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Science and strokes

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EYE FOR DETAIL Parvathi Nayar with one of her works
EYE FOR DETAIL Parvathi Nayar with one of her works

Science holds a special fascination for Singapore-based artist Parvathi Nayar

In today's world of instant art, Parvathi Nayar feels like a bit of a rebel. After all, she spends hours on intricate renderings of the world's oldest art form drawing. "I believe in emphasising the handmade in an obsessive way," says the Singapore-based artist. Drawing wasn't always her focus. In fact, as recently as 2003 when she went to London for her Masters in Fine Arts, she thought of drawing just as a preliminary step to painting. "The students and teachers there kept telling me what a good draftswoman I was," she says. "Seeing drawings as an end in themselves was a real breakthrough in my career."

Unusual theme

The subjects of her recent drawings are unusual science. Parvathi has always been fascinated by science, from Stephen Hawking's "A Brief History of Time" to quantum theory and Schrodinger's Cat. She's no physicist, but science appeals to the artist in her as it represents a different way of looking at and understanding the world. "There's so much beneath the surface that's fantastical if you only look at the world as it is," she says.And so, Parvathi began to collect varied macroscopic and microscopic scientific images, blew them up, and what she saw became the basis of her collection that was exhibited in Singapore and recently in Mumbai. Her detailed drawings range from images from the Hubble space telescope to trails of sub-atomic particles, within a circle representing the lens of a telescope or a microscope. Each of these drawings, which range in size just as they do in content, may look like pretty patterns to the untrained eye, but are done with great precision.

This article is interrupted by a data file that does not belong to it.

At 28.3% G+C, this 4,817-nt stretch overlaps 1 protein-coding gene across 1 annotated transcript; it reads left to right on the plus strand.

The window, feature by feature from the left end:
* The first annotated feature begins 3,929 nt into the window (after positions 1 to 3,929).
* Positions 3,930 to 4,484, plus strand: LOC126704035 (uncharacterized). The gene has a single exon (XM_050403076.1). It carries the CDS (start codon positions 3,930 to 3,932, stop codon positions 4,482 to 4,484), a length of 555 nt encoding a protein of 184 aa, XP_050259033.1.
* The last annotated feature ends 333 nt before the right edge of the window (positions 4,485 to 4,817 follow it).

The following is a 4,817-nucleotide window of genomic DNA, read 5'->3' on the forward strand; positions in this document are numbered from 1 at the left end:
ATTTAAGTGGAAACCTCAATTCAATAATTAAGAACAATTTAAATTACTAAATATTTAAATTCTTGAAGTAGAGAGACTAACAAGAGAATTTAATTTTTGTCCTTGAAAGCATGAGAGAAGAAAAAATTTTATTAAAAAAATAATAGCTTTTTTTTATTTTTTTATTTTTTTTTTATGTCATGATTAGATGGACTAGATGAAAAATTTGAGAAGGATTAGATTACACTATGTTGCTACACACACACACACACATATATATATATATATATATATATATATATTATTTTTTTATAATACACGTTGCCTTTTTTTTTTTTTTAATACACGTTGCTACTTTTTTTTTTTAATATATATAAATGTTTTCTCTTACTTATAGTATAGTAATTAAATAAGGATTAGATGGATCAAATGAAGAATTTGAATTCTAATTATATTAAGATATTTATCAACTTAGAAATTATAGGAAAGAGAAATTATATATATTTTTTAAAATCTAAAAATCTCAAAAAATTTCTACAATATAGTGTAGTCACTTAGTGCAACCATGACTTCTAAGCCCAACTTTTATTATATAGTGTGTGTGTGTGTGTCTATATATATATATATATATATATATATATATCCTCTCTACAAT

Fragmentary art

These snapshots of Nature speak of Parvathi's larger concern for fragmentation in her art. "Our lives are fragmented in so many ways we're just fragments in the larger human history, and our own lives are fragmented into all the different roles we play," she says. Plus, from a purely artistic perspective, she believes that fragmentary art pieces are more enticing, calling upon the viewer to participate and complete the picture and the story.Drawing in the spectator is why Parvathi has recently taken to the creation of installations for her art. "I worked with an installation designer in Singapore to try and manipulate space and people's bodies to see my drawings in a particular way," she says. She's now thinking of doing another installation for a thematic exhibition revolving around scientific images of reproduction.An alumnus of the Stella Maris Fine Arts Department, Parvathi may have left for Singapore in the late 1980s, but returns frequently to her home base in Chennai. While she splits her time between Singapore, Jakarta and London, the artist was encouraged by the reception to her work exhibited at the National Centre of Performing Arts Gallery in Mumbai recently as part of the group show `Soft Spoken', and hopes to some day hold an exhibition in Chennai.DIVYA KUMAR

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